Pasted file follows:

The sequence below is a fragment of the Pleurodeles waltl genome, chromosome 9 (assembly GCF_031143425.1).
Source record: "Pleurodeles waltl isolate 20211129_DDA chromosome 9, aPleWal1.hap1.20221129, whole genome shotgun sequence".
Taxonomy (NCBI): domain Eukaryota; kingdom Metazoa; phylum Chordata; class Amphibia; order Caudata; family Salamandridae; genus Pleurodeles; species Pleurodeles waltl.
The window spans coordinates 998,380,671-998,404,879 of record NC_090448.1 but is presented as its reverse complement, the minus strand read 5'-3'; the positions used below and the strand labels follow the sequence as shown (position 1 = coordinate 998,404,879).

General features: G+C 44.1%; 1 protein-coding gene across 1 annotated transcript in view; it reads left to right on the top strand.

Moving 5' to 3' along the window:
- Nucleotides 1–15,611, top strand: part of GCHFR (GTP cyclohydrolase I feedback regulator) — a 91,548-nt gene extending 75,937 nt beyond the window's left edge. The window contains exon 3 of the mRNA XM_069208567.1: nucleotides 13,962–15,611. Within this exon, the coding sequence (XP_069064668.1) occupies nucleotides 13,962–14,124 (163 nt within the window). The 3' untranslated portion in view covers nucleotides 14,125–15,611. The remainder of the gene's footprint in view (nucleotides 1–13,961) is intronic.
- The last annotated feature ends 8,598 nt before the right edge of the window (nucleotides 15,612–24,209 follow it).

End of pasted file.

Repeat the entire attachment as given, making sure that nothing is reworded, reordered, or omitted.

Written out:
The sequence below is a fragment of the Pleurodeles waltl genome, chromosome 9 (assembly GCF_031143425.1).
Source record: "Pleurodeles waltl isolate 20211129_DDA chromosome 9, aPleWal1.hap1.20221129, whole genome shotgun sequence".
Taxonomy (NCBI): domain Eukaryota; kingdom Metazoa; phylum Chordata; class Amphibia; order Caudata; family Salamandridae; genus Pleurodeles; species Pleurodeles waltl.
The window spans coordinates 998,380,671-998,404,879 of record NC_090448.1 but is presented as its reverse complement, the minus strand read 5'-3'; the positions used below and the strand labels follow the sequence as shown (position 1 = coordinate 998,404,879).

General features: G+C 44.1%; 1 protein-coding gene across 1 annotated transcript in view; it reads left to right on the top strand.

Moving 5' to 3' along the window:
- Nucleotides 1–15,611, top strand: part of GCHFR (GTP cyclohydrolase I feedback regulator) — a 91,548-nt gene extending 75,937 nt beyond the window's left edge. The window contains exon 3 of the mRNA XM_069208567.1: nucleotides 13,962–15,611. Within this exon, the coding sequence (XP_069064668.1) occupies nucleotides 13,962–14,124 (163 nt within the window). The 3' untranslated portion in view covers nucleotides 14,125–15,611. The remainder of the gene's footprint in view (nucleotides 1–13,961) is intronic.
- The last annotated feature ends 8,598 nt before the right edge of the window (nucleotides 15,612–24,209 follow it).